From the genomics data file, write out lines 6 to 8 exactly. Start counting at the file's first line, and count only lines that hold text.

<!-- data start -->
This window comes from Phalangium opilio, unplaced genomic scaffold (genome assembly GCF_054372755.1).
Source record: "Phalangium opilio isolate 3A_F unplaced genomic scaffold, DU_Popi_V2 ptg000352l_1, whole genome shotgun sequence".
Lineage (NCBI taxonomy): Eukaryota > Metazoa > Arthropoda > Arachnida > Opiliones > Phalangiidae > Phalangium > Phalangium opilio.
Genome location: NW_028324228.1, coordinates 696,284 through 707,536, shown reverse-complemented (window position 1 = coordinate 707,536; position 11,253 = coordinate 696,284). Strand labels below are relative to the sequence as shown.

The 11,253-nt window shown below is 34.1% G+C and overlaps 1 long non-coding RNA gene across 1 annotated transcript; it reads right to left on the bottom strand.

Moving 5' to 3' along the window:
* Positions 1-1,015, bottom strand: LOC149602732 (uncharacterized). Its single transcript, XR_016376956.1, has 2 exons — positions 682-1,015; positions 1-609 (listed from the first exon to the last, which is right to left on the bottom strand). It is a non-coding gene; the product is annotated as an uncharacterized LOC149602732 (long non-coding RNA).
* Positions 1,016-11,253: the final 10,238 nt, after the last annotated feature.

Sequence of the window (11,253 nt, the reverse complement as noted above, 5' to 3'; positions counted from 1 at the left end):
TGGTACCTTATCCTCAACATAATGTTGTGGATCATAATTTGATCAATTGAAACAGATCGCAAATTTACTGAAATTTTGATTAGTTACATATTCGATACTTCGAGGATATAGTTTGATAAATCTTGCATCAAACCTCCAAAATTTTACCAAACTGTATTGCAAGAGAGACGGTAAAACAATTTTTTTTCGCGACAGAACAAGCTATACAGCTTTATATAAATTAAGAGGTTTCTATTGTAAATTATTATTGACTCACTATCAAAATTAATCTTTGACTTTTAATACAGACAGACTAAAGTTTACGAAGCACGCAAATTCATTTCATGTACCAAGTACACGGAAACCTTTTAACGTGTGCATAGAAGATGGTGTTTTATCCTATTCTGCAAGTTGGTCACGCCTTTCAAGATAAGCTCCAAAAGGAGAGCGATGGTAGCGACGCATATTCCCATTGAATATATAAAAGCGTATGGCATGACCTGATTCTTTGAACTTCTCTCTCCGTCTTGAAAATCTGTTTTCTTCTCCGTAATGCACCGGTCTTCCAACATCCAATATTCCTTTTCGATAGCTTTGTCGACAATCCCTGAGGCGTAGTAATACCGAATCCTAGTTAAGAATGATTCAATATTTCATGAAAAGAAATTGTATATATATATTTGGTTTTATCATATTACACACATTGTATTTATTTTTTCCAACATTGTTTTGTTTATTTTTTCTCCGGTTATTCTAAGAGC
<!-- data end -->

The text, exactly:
Moving 5' to 3' along the window:
* Positions 1-1,015, bottom strand: LOC149602732 (uncharacterized). Its single transcript, XR_016376956.1, has 2 exons — positions 682-1,015; positions 1-609 (listed from the first exon to the last, which is right to left on the bottom strand). It is a non-coding gene; the product is annotated as an uncharacterized LOC149602732 (long non-coding RNA).
* Positions 1,016-11,253: the final 10,238 nt, after the last annotated feature.